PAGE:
The Birth of St John the Baptist

THE BIRTHDAY OF THE GLORIOUS PROPHET AND FORERUNNER AND BAPTIST OF THE LORD, JOHN.

Pagan antiquity had festivals marking the winter and summer solstices. The Christian calendar absorbed these feasts, observing the birth of Christ in December on the shortest day, and that of John the Baptist in June on the longest day. From this day on, the sun slowly sinks from its zenith for six months, and begins its ascent again at Christmas. In the eyes of the Fathers, this solar rhythm is an expression of John’s words: “He must grow greater, while I grow smaller.”

The role of the prophet and forerunner began with John’s birth which Luke narrates with the same paradoxical circumstances of barrenness bearing fruit as Old Testament figures like Sarah, Hannah, and others. The name, John, with the dramatic details of its imposition, means The Lord has shown favor. Like other heavenly bestowed names in Scripture, it underlines his prophetic role in the history of salvation, which is to prepare for the immediate coming of the Messiah. Zachary’s canticle amplifies the meaning of his son’s name and parallels the canticle of the Theotokos. (NS)

Today is a holy day.

The Passion of St John the Baptist

The Church recalls the event of St. John the Baptist’s death today. The following meditation helps give perspective.

Today is the memorial of the Passion of John the Baptist, who was killed by the corrupt King Herod for condemning the monarch’s illicit marriage (Mk 6:17-29). For John, this was the culmination of a life of sanctity announced by an angel even before his conception (Lk 1:11-17). This divine decree presents a curious paradox. God, being all-powerful, was able to determine the course of John’s life before his birth (ST I q. 23, a. 6), but at the same time, God respected John’s free will (ST II-I q. 6, a. 4, ob. 1). How is it that God can determine what we will freely choose?

Modern thinking often seems to suppose that freedom of the will means that our choices have no cause other than the will, as if the will depends on nothing. Thomas explains instead that the will is free because it proceeds from an interior principle, namely knowledge, that allows us to act for an end which we know (ST II-I q. 6, a. 1, 4). God did not ‘force’ John the Baptist to give up his life; rather, by his grace he enlightened John the Baptist so that he would understand the good of preaching the truth even when it endangered him. As a rather crude analogy, consider how a parent can teach a child to make good choices, not by compulsion, but by education. Keep in mind also that some knowledge is abstract, as when a smoker who is trying to quit knows that his habit is bad for him, but rationalizes that away each time he smokes. John’s knowledge was entirely practical; he knew clearly that in his situation the only thing worth doing was to tell the truth. He saw clearly the disappointment inherent in every other course, and so he was free to act for the sake of the truth.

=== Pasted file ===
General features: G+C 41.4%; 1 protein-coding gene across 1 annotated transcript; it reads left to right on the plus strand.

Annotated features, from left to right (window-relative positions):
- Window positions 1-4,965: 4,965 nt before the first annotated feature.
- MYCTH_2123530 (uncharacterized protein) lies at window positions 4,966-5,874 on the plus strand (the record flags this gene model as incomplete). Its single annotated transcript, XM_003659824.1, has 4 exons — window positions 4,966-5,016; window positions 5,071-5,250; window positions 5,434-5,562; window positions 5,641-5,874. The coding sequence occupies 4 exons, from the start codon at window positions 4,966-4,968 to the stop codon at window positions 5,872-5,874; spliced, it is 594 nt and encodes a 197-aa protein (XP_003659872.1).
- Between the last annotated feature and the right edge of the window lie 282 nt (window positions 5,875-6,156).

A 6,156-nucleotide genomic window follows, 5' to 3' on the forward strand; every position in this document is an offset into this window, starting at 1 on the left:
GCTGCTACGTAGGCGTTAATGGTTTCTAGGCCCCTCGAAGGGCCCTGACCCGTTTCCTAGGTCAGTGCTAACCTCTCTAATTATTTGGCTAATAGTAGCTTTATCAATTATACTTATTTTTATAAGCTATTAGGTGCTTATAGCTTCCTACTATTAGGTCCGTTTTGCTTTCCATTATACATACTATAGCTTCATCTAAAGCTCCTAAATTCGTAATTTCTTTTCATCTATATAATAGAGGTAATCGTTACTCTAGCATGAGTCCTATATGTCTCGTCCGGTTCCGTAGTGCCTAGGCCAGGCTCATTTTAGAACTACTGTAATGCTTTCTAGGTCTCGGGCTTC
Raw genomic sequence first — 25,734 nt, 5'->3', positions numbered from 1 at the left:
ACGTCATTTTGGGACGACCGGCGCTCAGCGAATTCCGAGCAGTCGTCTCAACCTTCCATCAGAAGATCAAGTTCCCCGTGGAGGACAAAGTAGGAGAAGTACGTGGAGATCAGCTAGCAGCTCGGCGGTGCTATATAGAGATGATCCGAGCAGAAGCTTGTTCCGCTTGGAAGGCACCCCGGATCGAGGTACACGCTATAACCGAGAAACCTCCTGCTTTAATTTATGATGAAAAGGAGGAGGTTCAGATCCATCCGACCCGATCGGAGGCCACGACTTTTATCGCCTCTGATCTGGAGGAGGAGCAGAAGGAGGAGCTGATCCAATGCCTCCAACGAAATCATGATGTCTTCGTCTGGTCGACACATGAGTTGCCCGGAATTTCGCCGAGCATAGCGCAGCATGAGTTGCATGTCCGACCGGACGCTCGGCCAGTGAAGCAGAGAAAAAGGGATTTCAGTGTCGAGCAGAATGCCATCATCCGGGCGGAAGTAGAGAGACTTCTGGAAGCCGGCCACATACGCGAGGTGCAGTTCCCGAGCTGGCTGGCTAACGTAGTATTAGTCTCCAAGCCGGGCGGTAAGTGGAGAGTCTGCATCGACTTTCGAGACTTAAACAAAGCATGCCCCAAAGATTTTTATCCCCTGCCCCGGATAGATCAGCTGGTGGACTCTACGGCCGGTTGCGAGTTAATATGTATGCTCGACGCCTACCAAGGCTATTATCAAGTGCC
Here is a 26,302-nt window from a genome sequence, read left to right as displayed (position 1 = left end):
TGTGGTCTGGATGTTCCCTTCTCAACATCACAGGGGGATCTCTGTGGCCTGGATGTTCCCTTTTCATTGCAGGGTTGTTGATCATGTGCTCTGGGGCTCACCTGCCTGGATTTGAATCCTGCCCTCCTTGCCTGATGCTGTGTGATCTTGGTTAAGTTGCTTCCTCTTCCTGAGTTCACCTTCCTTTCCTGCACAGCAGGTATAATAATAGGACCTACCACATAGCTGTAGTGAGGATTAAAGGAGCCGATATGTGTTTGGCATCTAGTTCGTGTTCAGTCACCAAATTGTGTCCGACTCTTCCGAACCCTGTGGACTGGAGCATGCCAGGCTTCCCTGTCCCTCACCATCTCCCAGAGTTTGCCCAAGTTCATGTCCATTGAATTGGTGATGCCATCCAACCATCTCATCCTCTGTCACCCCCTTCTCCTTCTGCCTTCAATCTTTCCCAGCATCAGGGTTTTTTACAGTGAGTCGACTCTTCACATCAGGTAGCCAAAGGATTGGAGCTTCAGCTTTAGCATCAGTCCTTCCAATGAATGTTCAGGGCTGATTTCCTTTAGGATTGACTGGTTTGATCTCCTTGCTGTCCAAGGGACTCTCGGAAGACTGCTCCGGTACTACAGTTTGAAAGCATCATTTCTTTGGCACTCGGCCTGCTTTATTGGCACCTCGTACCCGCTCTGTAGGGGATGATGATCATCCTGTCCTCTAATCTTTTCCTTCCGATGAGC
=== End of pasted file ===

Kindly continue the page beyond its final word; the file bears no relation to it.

Furthermore, there is never competition between divine and human causality. Two human agents can operate on the same level, when for example two men pull on a rope. In that case, we can ask who pulls harder, and if the men are pulling in opposite directions, maybe the rope will not move at all. But God operates on a completely different level. He is the one who created humans and ropes and set all things in motion. As another crude analogy, if I write with a pencil, both I and the pencil are equally truly causes of the writing, but in very different ways. Even though I am “in charge,” I do not force the pencil to do anything unnatural. God has even more causal power, because he created pencil-materials in the first place. In the same way, God created John the Baptist as the kind of person who would give up his life for the sake of the truth. God is the first cause on which all else depends. Nothing escapes his causal power, not even the interior life of John (ST I q. 19, a. 6, ad. 3).

Nativity of St. John the Baptist

Pagan antiquity had festivals marking the winter and summer solstices. The Christian calendar absorbed these feasts, observing the birth of Christ in December on the shortest day, and that of John the Baptist in June on the longest day. From this day on, the sun slowly sinks from its zenith for six months, and begins its ascent again at Christmas. In the eyes of the Fathers, this solar rhythm is an expression of John’s words: “He must grow greater, while I grow smaller.”

The role of the prophet and forerunner began with John’s birth which Luke narrates with the same paradoxical circumstances of barrenness bearing fruit as Old Testament figures like Sarah, Hannah, and others. The name, John, with the dramatic details of its imposition, means The Lord has shown favor. Like other heavenly bestowed names in Scripture, it underlines his prophetic role in the history of salvation, which is to prepare for the immediate coming of the Messiah. Zachary’s canticle amplifies the meaning of his son’s name and parallels the canticle of the Theotokos.

Meditation by the New Skete Monastery